Baked and now cooling.
it’s irresistible, like me ;-)!
Makes 3 relatively good sized braids. Original recipe was modified from Baking with Julia.
Ingredients for the dough:
- 1 1/2 tbsp dry yeast
- 1/2 cup tepid water (80°F to 90°F)
- 1/3 cup granulated sugar + a pinch, divided
- 1/2 cup unsalted butter, cut into smallish cubes
- 1 cup whole milk
- 2 1/2 tsp salt
- 4 large eggs, room temperature
- 6 – 6 1/2 cups all purpose, unbleached flour
- 2 tbsp skim milk powder
- 1/4 cup unsweetened cocoa powder
- 1/4 cup icing sugar
- non-stick cooking spray or 2 tbsp melted butter
Ingredients for the glaze:
- 1 large egg
- 1 tbsp cold water or heavy cream
- Spray two large mixing bowls with non-stick cooking spray, or rub with butter and set aside.
- Whisk the yeast into the water with a pinch of sugar in a measuring cup and allow to bubble up, about 5 minutes.
- Heat the milk with 1/3 cup granulated sugar and the cubed butter until warm to touch and the butter has entirely melted. Stir in the salt until melted. Allow this mixture to cool to 110°F.
- Pour the milk mixture into the large stand mixer bowl attached with a whisk and add the eggs one at a time, add the milk powder, mixing well to combine. You should have about 4 cups of liquid. Divide into two portions of about 2 cups each and set one portion aside.
- Add 2 1/2 cups of flour to the portion at hand and beat on low with your cookie dough paddle for about 3 minutes or until it comes together. Now switch to the bread dough paddle and add as much flour as needed (I was able to add another cup), kneading on medium low speed to make a soft dough that is clean off the sides of the bowl. Now knead for 8-10 minutes until smooth and elastic. Transfer to one of the bowls that has been spray with non-stick cooking spray or rubbed with melted butter. Cover with plastic wrap and place in a warm dark place to double in size (1 or 1 1/2 hours).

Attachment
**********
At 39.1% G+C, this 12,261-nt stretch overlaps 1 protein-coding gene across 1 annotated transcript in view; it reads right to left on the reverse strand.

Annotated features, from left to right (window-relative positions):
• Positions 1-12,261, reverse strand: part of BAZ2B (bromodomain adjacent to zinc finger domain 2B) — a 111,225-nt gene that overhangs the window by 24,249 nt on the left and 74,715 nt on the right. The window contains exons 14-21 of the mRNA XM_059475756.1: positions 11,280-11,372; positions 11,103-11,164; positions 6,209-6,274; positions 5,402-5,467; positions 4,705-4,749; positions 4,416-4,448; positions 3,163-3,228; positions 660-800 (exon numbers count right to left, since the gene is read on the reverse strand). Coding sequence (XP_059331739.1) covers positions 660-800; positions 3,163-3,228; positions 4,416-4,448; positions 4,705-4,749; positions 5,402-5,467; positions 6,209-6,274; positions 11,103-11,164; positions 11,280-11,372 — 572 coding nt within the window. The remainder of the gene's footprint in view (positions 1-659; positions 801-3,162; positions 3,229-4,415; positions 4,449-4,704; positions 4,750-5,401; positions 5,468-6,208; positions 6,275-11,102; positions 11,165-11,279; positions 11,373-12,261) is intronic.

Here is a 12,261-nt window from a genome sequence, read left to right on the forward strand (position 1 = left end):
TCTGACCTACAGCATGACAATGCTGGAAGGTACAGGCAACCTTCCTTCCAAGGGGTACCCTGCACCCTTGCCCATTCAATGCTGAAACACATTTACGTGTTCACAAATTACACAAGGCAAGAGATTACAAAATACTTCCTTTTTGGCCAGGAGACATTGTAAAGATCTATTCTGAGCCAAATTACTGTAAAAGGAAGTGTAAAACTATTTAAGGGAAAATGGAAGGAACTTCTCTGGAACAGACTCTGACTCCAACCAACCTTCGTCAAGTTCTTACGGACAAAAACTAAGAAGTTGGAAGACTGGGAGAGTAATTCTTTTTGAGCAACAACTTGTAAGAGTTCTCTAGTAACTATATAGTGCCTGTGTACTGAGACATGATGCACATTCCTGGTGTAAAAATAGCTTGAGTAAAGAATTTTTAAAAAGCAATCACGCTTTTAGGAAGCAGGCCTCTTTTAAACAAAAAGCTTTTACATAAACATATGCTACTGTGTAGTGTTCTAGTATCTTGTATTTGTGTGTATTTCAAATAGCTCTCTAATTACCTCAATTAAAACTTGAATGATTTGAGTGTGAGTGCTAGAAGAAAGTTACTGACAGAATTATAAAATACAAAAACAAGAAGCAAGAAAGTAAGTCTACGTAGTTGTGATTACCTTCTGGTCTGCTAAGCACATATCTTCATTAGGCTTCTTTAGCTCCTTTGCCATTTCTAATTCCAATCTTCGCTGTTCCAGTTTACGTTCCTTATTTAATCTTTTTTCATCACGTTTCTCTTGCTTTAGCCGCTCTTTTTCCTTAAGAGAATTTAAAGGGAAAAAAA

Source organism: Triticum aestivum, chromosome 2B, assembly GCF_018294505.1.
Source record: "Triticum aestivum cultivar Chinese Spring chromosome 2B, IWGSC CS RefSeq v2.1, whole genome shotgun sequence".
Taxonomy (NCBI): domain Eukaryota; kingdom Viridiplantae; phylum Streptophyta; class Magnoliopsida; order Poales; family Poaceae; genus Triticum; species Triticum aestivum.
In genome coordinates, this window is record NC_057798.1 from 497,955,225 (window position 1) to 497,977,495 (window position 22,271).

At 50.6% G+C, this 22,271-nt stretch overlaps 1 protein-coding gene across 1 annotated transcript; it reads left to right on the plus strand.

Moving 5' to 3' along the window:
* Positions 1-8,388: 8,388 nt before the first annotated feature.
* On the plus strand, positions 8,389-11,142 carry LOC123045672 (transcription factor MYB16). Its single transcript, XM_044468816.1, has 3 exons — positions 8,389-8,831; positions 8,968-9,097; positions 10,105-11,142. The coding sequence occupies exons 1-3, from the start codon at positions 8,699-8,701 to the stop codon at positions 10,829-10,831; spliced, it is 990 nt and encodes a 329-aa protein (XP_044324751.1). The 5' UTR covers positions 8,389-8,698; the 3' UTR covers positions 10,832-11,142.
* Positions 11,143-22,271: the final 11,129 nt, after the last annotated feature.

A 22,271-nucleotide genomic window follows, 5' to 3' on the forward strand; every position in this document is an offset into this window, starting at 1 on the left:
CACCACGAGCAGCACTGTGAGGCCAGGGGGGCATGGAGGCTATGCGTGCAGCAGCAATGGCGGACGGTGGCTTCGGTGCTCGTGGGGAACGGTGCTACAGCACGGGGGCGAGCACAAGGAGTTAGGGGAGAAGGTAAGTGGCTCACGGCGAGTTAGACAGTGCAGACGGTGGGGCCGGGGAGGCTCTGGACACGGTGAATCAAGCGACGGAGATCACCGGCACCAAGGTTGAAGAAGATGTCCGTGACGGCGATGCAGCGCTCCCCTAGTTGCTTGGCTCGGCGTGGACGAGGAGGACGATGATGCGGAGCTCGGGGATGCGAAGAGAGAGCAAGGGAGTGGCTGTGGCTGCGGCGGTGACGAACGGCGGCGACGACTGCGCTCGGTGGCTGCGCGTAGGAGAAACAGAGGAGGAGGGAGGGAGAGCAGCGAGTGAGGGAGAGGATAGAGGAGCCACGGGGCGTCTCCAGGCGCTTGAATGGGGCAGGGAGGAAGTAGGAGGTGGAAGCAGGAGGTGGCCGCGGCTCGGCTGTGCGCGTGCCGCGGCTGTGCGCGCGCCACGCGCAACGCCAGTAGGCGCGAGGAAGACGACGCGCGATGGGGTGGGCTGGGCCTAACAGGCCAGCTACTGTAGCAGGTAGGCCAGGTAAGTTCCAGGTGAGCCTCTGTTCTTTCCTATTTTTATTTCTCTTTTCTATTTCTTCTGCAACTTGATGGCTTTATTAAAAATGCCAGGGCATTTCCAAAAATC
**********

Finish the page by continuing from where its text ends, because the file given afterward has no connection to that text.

- Sift 2 cups of flour with the unsweetened cocoa and icing sugar. Retrieve the second portion of the liquid and add the sifted flour, cocoa and icing sugar and beat on low for about 3 minutes or until it comes together. Add as much flour as needed (I was able to add another cup), kneading on medium low speed to make a soft dough that is clean off the sides of the bowl. Now knead for 8-10 minutes until smooth and elastic. Transfer to the other bowl that has been spray with non-stick cooking spray or rubbed with melted butter. Cover with plastic wrap and place in a warm dark place to double in size (1 or 1 1/2 hours).
- When dough has doubled in size (both the chocolate and the plain versions) punch down and deflate them. Cover again and allow to rise until doubled in size (about 45 minutes to 1 hour).
- Line a large baking sheet with parchment. Divide the plain, white dough in 4 equal portions (I find a scale very helpful) and roll into approximately 16″ lengths. Divide the chocolate dough into 5 equal portions. For 2 of the 3 loaves, take two chocolate portions and one plain portion, for one of the braids take 2 plain portions and one chocolate portion. Braid from the centre to each end, fixing each end well beneath the braid to make a nice neat end. Place on lined baking sheet and allow to rest for 40 minutes.
- Preheat the oven to 375° F. Combine the egg and cold water or heavy cream and mix well. Brush each braid with the glaze and bake for 20 minutes. Remove from the oven and brush the expansion joints of the braid and return to bake for an additional 15 to 20 minutes. If they brown too quickly, cover browning parts with a little piece of foil.
- Cool before slicing. This can be frozen in an air tight plastic bag for about 1 month. Stale slices of this bread makes excellent French toast or Bread Pudding!
Read Full Post »